League might offer shorezone solution
As the Tahoe Regional Planning Agency readies for its October meeting, agency officials are hinting, at least for the time-being, that no shorezone plan or ordinances are to be released in the near future.
Old news perhaps to some, yet one basin group is now showing signs that proactive measures may be taken in the wake of a plan’s absence.
Officials from the League to Save Lake Tahoe are planning to encourage TRPA staff to take a different tact.
New suggested measures may include devising an interim shorezone plan, adhering to all environmental mitigation procedures without new construction or buoy permits.
After the interim study is complete, a new shorezone doctrine would be folded into the basin-wide plan currently being mapped out by the Pathway 2007 group.
“At this point, given the new delay, it looks like it’d make the most sense to adopt shorezone plan as part of new regional plan,” said John Friedrich, League to Save Lake Tahoe programs coordinator. “It would make sense to adopt an interim plan, especially to test out environmental mitigations, and test out to see how well they work.”
While the TRPA board met in May to discuss and agree upon what the shorezone plan’s ordinance would look like – and TRPA staff agreed that this summer would be the best time for the plan’s release – the ordinances were not codified in time. Last month, several board members, including Jerry Waldie and Coe Swobe, suggested that a release be postponed until next summer, when the maximum number of basin residents, both full- and part-time, are available for a 60-day review.
TRPA officials countered that ample time for public review has been built into the process. Further, they noted accommodations, including perhaps hosting a workshop in the Bay Area, could be made after the plan is released.
A new shorezone plan has been a top priority of TRPA Executive Director John Singlaub since coming on board as head of the bi-state agency three years ago. Singlaub has said he believes the undertaking is big enough that it should be completed part and parcel from a basin-wide plan.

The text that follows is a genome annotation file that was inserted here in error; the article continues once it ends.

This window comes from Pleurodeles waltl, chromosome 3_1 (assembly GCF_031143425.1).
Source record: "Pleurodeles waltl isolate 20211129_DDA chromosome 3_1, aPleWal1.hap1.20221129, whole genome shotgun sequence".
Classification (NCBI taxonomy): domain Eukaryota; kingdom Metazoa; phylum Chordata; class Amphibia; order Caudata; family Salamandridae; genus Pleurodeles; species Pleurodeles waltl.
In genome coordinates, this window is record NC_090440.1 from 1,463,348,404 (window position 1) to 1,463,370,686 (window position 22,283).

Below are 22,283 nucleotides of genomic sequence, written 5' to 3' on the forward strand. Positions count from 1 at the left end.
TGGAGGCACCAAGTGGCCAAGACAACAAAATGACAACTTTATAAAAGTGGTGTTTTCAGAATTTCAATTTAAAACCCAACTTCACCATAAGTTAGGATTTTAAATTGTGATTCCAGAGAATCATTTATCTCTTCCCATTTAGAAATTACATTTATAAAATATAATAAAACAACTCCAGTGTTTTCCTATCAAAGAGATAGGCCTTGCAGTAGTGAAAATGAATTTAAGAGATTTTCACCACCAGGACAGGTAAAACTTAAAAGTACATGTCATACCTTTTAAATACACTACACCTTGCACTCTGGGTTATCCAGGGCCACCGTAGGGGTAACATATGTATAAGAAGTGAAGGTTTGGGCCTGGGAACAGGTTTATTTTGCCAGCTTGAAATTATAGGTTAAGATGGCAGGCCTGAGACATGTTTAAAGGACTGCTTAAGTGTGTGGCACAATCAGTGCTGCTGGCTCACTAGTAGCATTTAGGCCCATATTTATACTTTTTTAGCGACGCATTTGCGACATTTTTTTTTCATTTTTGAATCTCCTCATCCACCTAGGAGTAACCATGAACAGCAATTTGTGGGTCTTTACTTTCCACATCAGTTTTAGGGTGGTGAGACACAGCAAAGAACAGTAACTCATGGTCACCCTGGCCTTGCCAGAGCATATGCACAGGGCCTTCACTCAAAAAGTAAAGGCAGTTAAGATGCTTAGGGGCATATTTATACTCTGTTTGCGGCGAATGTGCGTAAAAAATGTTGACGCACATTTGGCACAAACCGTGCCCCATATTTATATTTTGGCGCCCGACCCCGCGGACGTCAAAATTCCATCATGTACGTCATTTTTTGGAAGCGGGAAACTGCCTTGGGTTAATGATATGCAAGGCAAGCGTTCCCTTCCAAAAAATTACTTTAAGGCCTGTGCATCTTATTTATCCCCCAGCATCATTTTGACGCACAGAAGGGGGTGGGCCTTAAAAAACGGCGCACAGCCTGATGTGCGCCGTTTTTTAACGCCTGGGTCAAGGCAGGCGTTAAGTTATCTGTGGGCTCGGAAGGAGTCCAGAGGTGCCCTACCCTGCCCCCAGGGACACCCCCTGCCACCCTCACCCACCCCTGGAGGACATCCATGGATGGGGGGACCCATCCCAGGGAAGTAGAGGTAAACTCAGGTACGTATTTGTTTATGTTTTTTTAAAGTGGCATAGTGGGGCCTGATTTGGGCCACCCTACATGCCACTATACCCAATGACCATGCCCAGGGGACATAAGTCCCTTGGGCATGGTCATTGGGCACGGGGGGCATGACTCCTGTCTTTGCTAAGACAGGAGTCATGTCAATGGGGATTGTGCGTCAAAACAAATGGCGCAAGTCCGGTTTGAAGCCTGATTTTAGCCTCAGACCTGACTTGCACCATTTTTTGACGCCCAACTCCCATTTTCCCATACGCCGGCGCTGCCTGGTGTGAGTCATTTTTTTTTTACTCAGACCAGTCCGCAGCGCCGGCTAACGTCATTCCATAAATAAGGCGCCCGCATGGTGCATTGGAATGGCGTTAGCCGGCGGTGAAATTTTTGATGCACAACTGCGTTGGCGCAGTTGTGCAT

News this week that basin groups may push for an interim plan to collect data on the lake’s clarity and health did not surprise TRPA officials.
“I think certainly the league is entitled to make a presentation under public comment,” said TRPA spokeswoman Julie Regan. “We’ll see if they present new information. We have already received a major amount of comments discussing the idea of mitigation strategies first.”
Regan said TRPA is going to continue to move forward on the shorezone separately from pathway unless otherwise directed by the board.
Other environmentalists believe the opposite, that folding the shorezone plan into the basin-wide plan is the only sensical approach.
“In Pathway 2007 we’re trying to set the direction for the next 20 years,” said Sierra Club chair Michael Donahoe. “We need to figure out a way to incorporate shorezone into Pathway 2007 and not do something with shorezone and then when we get to finalizing pathway, having to backtrack. Once we make the decision we have to meet the consistency.
“If we need an interim plan for Shorezone development, so be it. There should be no more private piers in this interim period either.”
Indeed, league spokesman Friedrich said that it’s time for the TRPA to take logical steps and incorporate shorezone into a regional plan.
“What’s the point of looking ahead 20 years when you’re looking behind at something else?” he asked.